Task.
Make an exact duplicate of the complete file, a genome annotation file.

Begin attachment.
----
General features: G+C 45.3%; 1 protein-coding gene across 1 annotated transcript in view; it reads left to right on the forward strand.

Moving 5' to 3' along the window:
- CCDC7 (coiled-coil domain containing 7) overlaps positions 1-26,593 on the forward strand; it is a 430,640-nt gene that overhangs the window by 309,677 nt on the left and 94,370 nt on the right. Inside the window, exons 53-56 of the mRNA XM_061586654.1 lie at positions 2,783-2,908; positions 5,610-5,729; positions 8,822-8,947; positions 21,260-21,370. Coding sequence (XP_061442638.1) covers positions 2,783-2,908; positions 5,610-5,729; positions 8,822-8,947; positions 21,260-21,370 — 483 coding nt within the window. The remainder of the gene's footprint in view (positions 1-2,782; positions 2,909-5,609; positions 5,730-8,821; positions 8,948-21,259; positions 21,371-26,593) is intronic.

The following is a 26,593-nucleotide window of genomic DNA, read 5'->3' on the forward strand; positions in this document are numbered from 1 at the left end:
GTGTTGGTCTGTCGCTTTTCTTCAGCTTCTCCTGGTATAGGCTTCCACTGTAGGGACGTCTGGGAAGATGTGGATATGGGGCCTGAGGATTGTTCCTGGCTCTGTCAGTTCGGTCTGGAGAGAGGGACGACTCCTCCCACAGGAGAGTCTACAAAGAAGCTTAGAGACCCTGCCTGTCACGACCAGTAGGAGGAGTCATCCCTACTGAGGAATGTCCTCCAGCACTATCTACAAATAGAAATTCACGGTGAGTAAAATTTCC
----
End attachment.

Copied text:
General features: G+C 45.3%; 1 protein-coding gene across 1 annotated transcript in view; it reads left to right on the forward strand.

Moving 5' to 3' along the window:
- CCDC7 (coiled-coil domain containing 7) overlaps positions 1-26,593 on the forward strand; it is a 430,640-nt gene that overhangs the window by 309,677 nt on the left and 94,370 nt on the right. Inside the window, exons 53-56 of the mRNA XM_061586654.1 lie at positions 2,783-2,908; positions 5,610-5,729; positions 8,822-8,947; positions 21,260-21,370. Coding sequence (XP_061442638.1) covers positions 2,783-2,908; positions 5,610-5,729; positions 8,822-8,947; positions 21,260-21,370 — 483 coding nt within the window. The remainder of the gene's footprint in view (positions 1-2,782; positions 2,909-5,609; positions 5,730-8,821; positions 8,948-21,259; positions 21,371-26,593) is intronic.

The following is a 26,593-nucleotide window of genomic DNA, read 5'->3' on the forward strand; positions in this document are numbered from 1 at the left end:
GTGTTGGTCTGTCGCTTTTCTTCAGCTTCTCCTGGTATAGGCTTCCACTGTAGGGACGTCTGGGAAGATGTGGATATGGGGCCTGAGGATTGTTCCTGGCTCTGTCAGTTCGGTCTGGAGAGAGGGACGACTCCTCCCACAGGAGAGTCTACAAAGAAGCTTAGAGACCCTGCCTGTCACGACCAGTAGGAGGAGTCATCCCTACTGAGGAATGTCCTCCAGCACTATCTACAAATAGAAATTCACGGTGAGTAAAATTTCC